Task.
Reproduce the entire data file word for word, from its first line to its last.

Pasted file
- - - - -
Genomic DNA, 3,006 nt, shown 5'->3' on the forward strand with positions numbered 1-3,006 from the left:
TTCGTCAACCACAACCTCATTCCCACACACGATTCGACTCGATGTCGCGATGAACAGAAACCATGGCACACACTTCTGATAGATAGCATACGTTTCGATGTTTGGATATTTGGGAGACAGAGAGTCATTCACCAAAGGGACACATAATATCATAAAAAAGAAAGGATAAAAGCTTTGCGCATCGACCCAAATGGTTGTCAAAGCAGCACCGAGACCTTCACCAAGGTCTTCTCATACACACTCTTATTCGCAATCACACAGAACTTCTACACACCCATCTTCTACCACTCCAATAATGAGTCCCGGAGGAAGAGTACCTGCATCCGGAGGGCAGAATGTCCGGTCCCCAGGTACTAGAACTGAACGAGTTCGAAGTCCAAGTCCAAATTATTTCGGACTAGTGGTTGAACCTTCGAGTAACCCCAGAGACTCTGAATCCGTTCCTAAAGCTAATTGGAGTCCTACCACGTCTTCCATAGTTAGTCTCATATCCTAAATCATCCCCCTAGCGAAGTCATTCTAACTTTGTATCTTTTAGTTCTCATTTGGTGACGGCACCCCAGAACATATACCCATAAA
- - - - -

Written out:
Genomic DNA, 3,006 nt, shown 5'->3' on the forward strand with positions numbered 1-3,006 from the left:
TTCGTCAACCACAACCTCATTCCCACACACGATTCGACTCGATGTCGCGATGAACAGAAACCATGGCACACACTTCTGATAGATAGCATACGTTTCGATGTTTGGATATTTGGGAGACAGAGAGTCATTCACCAAAGGGACACATAATATCATAAAAAAGAAAGGATAAAAGCTTTGCGCATCGACCCAAATGGTTGTCAAAGCAGCACCGAGACCTTCACCAAGGTCTTCTCATACACACTCTTATTCGCAATCACACAGAACTTCTACACACCCATCTTCTACCACTCCAATAATGAGTCCCGGAGGAAGAGTACCTGCATCCGGAGGGCAGAATGTCCGGTCCCCAGGTACTAGAACTGAACGAGTTCGAAGTCCAAGTCCAAATTATTTCGGACTAGTGGTTGAACCTTCGAGTAACCCCAGAGACTCTGAATCCGTTCCTAAAGCTAATTGGAGTCCTACCACGTCTTCCATAGTTAGTCTCATATCCTAAATCATCCCCCTAGCGAAGTCATTCTAACTTTGTATCTTTTAGTTCTCATTTGGTGACGGCACCCCAGAACATATACCCATAAA